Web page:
In Jaipur, the Pink City, we viewed the majestic Hawa Mahal, built from pink and red sandstone; toured the Amber Fort & Palace, the residence of the Rajput maharajas and their families; and visited Jaigarh, a military fortress where we saw the world’s largest cannon. We ended our visit in an historic cinema watching a Bollywood movie, complete with an action adventure hero, a love story, and Busby Berkeley-type dance numbers.
LODGING AND FOOD
—Lodging. If you value cleanliness and service—and who among us does not—choose quality over getting a “good deal.” Spending a bit more in India is worth it; the Taj and Oberoi Hotels where we stayed were mostly former 17th-century palaces and offered every 21st-century amenity imaginable.
—Food. American fans of Indian cuisine, rejoice: Indian food in India is uniformly fabulous. But beware: it's spicier than what you find in the States.
A “thali” (rhymes with dolly), a sampler plate of various Indian specialties, both non-vegetarian and vegetarian, is often available on menus and makes trying new dishes easy. However, a thali comes with a lot of food, sometimes too much, so consider the a la carte menu which offers somewhat more manageable portions.
More good news: the average Indian meal can cost less than you’d think. Lunch in a modest Indian restaurant with beer can run you as little as $18 USD. And that’s for three people.
Finally, an online search may show you a number of noteworthy restaurants in a particular city, but we found getting to them was a challenge because of the traffic. Hence we frequently opted to dine in the hotel.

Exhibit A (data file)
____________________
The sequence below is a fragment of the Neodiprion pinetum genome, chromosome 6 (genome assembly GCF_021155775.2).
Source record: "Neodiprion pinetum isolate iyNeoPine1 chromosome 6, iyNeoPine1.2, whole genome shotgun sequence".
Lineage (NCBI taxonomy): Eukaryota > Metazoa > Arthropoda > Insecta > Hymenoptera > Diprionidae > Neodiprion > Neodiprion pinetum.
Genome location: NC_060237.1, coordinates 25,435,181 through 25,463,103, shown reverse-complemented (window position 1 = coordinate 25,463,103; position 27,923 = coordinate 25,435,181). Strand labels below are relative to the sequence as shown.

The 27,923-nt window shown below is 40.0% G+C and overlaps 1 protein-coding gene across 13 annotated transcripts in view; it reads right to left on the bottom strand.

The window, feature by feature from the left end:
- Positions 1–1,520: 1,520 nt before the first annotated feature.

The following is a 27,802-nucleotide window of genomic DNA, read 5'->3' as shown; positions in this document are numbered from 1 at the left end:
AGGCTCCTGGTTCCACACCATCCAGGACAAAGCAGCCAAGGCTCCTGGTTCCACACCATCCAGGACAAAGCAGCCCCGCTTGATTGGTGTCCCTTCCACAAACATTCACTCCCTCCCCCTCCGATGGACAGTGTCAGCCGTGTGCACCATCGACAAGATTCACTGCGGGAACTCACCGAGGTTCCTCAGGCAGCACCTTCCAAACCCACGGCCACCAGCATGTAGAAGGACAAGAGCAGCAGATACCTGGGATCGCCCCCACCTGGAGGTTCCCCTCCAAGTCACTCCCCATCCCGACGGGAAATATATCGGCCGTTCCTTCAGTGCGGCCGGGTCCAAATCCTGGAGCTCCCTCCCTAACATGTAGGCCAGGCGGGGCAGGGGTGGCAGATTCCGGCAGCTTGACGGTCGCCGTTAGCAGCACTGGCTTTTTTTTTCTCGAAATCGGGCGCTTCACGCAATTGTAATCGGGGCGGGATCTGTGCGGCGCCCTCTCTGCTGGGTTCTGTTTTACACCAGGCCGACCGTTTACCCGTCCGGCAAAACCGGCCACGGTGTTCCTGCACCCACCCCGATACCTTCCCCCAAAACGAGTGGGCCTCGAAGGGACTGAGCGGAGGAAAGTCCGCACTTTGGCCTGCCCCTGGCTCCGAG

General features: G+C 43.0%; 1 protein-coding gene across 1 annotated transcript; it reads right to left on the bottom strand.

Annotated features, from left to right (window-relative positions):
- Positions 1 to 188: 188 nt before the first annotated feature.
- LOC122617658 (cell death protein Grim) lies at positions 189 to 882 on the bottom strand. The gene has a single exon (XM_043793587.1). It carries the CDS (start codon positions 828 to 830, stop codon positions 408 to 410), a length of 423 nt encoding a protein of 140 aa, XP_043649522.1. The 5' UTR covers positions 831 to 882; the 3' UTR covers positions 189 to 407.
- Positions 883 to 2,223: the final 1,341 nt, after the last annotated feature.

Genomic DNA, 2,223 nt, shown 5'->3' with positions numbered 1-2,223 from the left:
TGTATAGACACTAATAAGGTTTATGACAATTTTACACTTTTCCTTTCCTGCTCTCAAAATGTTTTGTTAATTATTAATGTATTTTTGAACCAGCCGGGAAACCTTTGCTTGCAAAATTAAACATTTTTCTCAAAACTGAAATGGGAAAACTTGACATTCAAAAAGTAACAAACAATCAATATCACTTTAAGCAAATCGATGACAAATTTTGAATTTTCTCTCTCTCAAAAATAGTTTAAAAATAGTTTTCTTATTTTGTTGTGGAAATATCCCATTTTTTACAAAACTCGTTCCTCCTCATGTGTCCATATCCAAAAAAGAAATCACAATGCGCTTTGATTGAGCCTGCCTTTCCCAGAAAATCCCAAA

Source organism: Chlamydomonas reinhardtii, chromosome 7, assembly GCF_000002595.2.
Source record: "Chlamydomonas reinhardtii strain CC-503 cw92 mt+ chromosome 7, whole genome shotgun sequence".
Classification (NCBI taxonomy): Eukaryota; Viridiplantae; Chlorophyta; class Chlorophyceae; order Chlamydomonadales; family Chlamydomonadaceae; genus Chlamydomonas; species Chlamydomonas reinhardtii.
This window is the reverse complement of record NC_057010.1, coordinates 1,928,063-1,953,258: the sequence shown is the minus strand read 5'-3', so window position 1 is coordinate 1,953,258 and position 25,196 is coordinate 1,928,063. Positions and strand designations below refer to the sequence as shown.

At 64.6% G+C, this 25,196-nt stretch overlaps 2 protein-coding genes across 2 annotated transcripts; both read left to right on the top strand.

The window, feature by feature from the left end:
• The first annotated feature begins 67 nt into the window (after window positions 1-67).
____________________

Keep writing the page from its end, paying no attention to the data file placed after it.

Currently there are about 82 Indian rupees to the US dollar, so 100 rupees works out to about $1.20. However much money you change, always ask for the smallest denominations possible. This will be helpful for entry into museums, lavatories, etcetera.
—Beggars. India has them, but frankly we didn’t see a lot of them. Occasionally, when we were stuck in traffic, a mother carrying a baby—or else the woman’s child—would approach our car and tap on the window. While our local guide was not always sympathetic to beggars, he did feel it worth giving to them when they were truly in need.
From what we saw, the streets of a big city like Jaipur seemed the furthest thing from poverty. On the contrary, they were brimming with small-business activity. Not the kind you’d find in the States, but this is the Third World, not Fifth Avenue.
—Clothing. India has mostly warm weather year round so khakis or shorts are perfectly acceptable dress. Some temples may ask you to cover your legs, so keep a pair of sweats handy. And you must always remove your shoes in a temple, so wearing socks at all times is helpful.
—Toilets. Here they are called “washrooms.” Outside your hotel, washrooms in many service stations, botanical gardens, and museums don’t have toilet paper, so keep some handy.
—“Delhi Belly.” We strictly obeyed what we were told about staying healthy in India and had no issues. Remember: 1) only drink bottled water and 2) avoid eating fresh fruits and vegetables that can’t be peeled (e.g., salads).
On this trip, we skipped Delhi and Mumbai, which may have led to some very different impressions of India. Plus we toured India in the comfort of an air-conditioned SUV with a highly qualified guide.
So hopefully you’ve decided India isn’t as scary as you imagined. We personally think it’s a pretty spectacular place. Namaste.